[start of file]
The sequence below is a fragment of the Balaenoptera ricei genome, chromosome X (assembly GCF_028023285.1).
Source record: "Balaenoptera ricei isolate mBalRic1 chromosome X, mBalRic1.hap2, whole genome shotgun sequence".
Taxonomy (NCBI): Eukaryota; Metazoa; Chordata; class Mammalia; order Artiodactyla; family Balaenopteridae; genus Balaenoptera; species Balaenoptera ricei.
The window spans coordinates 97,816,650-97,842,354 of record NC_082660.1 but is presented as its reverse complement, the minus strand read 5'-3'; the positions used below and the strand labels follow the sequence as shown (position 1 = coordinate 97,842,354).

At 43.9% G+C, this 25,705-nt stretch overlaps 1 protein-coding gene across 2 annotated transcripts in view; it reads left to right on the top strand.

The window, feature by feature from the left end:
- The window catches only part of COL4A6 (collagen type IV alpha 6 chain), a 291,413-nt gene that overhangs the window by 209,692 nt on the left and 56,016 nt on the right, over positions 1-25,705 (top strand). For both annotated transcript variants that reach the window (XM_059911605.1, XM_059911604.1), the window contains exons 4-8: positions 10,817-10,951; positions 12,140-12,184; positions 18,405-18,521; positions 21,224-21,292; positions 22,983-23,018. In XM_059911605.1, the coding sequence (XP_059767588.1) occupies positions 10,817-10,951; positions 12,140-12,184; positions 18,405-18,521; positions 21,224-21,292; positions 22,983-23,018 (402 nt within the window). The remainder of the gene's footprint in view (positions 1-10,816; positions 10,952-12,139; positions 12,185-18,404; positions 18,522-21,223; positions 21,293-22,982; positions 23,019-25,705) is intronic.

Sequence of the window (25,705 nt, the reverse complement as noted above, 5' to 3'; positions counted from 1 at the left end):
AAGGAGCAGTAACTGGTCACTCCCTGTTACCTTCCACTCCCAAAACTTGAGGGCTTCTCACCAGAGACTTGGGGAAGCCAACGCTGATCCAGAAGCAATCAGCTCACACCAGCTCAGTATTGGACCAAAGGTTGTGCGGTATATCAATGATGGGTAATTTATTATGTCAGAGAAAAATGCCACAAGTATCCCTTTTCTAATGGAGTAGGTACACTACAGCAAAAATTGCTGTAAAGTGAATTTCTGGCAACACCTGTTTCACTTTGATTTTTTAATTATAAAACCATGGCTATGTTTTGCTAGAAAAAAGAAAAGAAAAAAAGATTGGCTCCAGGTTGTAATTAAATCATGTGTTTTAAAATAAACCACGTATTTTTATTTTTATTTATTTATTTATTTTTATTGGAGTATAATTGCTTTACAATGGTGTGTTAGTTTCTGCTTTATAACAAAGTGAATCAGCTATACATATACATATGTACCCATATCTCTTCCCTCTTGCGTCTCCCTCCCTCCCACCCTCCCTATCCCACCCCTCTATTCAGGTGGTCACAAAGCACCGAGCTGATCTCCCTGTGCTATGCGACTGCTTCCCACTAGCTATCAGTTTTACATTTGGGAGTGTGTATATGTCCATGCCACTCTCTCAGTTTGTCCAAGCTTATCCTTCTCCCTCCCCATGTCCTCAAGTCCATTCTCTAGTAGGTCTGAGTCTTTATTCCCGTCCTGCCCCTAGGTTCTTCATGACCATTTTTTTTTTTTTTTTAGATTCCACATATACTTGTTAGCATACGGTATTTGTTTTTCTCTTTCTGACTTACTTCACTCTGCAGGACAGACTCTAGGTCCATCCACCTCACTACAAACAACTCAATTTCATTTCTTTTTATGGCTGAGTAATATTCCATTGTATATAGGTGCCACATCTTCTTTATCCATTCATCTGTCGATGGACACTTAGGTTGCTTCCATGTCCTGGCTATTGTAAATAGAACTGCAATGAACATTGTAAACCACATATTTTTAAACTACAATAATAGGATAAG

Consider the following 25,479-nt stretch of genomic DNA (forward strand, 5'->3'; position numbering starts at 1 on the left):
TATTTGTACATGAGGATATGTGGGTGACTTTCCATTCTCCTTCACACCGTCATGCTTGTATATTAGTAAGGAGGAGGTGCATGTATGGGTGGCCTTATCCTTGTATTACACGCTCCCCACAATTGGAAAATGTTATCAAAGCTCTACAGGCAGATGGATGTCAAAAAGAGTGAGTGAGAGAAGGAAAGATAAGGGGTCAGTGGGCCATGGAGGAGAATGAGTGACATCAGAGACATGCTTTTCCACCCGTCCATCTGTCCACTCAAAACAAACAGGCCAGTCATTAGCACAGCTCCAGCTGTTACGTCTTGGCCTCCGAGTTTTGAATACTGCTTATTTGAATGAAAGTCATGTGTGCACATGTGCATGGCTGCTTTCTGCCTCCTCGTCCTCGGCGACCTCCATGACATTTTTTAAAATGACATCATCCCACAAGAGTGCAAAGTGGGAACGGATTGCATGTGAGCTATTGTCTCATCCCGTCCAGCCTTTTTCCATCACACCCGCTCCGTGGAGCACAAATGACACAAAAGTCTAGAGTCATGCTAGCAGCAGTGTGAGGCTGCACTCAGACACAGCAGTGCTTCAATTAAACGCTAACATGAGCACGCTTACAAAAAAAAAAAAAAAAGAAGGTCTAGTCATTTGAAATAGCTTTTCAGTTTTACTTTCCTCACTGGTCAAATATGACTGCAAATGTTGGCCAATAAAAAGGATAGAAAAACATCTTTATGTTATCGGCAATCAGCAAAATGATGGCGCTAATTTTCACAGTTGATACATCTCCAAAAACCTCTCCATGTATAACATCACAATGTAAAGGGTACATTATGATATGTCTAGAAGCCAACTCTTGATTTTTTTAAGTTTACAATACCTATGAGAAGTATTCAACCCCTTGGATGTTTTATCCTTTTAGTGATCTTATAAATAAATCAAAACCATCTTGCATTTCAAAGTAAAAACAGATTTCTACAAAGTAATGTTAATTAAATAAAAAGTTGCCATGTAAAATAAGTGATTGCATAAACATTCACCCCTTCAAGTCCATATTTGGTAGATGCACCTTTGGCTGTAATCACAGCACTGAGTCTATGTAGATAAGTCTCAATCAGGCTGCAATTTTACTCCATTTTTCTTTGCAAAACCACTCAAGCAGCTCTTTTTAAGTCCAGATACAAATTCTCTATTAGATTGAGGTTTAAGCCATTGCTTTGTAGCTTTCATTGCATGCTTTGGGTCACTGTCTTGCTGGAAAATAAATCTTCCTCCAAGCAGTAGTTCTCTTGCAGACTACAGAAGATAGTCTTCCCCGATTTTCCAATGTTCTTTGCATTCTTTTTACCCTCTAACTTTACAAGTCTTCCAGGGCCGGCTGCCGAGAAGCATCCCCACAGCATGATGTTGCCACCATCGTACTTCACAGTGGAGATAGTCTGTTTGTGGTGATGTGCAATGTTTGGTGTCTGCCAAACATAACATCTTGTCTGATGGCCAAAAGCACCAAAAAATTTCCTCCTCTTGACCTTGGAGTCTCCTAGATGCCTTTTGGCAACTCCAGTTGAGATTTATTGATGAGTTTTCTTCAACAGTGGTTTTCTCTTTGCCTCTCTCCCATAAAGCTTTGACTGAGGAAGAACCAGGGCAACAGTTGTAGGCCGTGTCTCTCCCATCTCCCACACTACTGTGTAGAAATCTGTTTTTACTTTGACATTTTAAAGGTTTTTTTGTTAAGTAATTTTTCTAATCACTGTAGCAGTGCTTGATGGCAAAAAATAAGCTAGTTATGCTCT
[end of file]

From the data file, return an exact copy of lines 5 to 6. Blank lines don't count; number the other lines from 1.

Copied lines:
At 43.9% G+C, this 25,705-nt stretch overlaps 1 protein-coding gene across 2 annotated transcripts in view; it reads left to right on the top strand.

The window, feature by feature from the left end: